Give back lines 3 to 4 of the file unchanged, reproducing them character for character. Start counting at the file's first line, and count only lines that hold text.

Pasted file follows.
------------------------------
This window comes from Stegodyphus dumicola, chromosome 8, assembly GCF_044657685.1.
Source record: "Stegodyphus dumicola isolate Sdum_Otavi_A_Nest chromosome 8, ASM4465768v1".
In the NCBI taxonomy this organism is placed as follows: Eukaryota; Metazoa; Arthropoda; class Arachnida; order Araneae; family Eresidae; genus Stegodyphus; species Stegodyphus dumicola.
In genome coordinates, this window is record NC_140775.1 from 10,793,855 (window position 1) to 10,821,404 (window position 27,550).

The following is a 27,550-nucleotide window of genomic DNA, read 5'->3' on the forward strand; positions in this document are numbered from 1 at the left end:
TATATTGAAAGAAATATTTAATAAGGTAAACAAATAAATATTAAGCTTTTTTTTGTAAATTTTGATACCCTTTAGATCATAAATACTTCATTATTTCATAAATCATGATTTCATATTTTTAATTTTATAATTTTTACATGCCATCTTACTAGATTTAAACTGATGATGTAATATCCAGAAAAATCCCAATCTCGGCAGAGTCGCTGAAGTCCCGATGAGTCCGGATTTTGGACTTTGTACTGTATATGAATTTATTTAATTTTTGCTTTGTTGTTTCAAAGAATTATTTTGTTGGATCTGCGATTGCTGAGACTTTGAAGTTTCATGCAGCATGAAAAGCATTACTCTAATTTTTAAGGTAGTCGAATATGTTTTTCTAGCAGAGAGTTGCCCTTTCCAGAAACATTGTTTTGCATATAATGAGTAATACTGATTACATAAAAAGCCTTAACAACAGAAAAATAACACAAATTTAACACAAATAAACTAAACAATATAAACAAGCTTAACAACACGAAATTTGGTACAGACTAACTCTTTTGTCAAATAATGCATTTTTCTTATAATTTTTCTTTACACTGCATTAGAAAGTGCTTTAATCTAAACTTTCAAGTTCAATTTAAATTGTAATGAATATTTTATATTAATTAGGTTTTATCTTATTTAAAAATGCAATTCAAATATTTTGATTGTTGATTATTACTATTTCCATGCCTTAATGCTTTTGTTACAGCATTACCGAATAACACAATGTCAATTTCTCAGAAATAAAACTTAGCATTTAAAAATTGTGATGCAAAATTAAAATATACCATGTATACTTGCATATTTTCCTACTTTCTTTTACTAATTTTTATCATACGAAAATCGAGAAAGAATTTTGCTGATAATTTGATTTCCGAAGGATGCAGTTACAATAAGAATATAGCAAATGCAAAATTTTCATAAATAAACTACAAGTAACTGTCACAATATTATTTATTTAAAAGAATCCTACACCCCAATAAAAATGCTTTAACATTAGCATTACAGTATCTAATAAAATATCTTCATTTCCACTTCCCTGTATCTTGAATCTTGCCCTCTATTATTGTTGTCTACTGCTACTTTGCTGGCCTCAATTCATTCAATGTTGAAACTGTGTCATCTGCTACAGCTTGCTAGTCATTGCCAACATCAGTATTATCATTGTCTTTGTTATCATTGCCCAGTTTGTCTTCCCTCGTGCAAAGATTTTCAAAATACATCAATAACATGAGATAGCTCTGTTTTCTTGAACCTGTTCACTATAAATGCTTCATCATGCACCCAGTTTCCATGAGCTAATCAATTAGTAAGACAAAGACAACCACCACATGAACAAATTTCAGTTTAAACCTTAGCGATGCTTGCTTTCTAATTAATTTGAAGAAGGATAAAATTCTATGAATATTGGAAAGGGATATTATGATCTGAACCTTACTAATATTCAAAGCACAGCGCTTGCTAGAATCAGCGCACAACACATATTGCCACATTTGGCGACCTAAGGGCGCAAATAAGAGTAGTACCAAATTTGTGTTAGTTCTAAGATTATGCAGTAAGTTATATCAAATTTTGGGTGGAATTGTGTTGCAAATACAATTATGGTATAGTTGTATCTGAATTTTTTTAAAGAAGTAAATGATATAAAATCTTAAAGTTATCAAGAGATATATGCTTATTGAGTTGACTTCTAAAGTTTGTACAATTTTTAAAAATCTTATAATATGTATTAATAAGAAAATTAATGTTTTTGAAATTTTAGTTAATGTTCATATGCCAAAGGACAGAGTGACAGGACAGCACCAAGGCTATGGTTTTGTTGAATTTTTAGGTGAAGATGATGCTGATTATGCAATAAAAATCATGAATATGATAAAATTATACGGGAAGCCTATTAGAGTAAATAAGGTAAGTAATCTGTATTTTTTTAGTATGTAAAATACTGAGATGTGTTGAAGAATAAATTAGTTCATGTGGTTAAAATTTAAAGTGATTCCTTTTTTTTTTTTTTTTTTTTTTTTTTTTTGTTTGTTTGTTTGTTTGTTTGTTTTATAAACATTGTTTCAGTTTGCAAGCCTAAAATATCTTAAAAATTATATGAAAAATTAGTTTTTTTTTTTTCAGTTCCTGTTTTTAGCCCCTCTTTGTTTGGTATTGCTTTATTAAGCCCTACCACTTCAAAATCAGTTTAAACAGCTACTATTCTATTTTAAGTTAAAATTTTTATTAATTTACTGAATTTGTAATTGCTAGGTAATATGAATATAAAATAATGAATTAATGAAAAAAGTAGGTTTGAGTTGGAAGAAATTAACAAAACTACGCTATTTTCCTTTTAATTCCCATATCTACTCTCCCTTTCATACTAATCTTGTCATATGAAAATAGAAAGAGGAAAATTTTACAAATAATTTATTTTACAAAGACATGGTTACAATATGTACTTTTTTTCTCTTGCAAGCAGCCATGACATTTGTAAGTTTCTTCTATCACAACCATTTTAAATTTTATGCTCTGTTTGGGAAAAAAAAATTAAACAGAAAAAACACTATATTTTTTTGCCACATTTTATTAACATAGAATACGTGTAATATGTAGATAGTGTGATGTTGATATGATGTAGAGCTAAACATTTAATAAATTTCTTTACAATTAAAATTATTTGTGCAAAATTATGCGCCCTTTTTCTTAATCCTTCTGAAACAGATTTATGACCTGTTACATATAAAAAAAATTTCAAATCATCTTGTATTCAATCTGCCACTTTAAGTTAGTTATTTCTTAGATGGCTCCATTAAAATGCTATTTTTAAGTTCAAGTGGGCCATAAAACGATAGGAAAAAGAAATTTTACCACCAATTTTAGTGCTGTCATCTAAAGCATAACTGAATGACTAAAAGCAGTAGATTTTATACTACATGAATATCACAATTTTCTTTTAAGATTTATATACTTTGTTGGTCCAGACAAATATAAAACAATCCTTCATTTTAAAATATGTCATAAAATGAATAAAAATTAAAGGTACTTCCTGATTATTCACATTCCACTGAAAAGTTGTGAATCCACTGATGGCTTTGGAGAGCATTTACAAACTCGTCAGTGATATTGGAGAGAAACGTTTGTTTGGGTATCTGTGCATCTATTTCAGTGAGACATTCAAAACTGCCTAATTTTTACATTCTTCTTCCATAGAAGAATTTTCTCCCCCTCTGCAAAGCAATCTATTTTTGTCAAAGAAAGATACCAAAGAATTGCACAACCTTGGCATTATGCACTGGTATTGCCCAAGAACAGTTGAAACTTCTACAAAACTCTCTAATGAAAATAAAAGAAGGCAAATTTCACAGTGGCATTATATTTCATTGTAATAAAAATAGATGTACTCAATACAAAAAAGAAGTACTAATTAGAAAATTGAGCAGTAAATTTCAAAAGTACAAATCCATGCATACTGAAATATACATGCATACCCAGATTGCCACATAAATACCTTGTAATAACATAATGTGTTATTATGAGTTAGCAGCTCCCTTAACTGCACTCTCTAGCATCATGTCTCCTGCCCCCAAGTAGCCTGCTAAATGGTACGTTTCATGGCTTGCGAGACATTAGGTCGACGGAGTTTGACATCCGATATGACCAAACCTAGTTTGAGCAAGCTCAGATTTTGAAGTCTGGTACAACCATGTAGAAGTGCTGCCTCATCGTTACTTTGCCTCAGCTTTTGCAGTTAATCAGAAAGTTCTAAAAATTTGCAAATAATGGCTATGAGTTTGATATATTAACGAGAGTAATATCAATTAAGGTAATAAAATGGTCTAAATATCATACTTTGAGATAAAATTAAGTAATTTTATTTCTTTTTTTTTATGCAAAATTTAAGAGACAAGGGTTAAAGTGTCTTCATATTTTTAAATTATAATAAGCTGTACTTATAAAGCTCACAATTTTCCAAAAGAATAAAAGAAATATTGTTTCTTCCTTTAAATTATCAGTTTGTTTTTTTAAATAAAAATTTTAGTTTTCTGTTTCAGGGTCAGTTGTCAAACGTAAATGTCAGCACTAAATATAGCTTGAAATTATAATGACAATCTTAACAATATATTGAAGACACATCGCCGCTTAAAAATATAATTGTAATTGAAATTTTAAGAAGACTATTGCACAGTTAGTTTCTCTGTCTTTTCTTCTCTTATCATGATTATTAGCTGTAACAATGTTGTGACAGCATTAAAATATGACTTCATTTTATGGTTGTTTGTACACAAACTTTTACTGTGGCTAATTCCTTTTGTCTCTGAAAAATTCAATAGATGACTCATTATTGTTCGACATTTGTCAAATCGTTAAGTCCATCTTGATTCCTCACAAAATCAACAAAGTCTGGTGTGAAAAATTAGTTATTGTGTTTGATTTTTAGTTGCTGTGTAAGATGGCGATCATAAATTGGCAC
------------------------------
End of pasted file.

In the NCBI taxonomy this organism is placed as follows: Eukaryota; Metazoa; Arthropoda; class Arachnida; order Araneae; family Eresidae; genus Stegodyphus; species Stegodyphus dumicola.
In genome coordinates, this window is record NC_140775.1 from 10,793,855 (window position 1) to 10,821,404 (window position 27,550).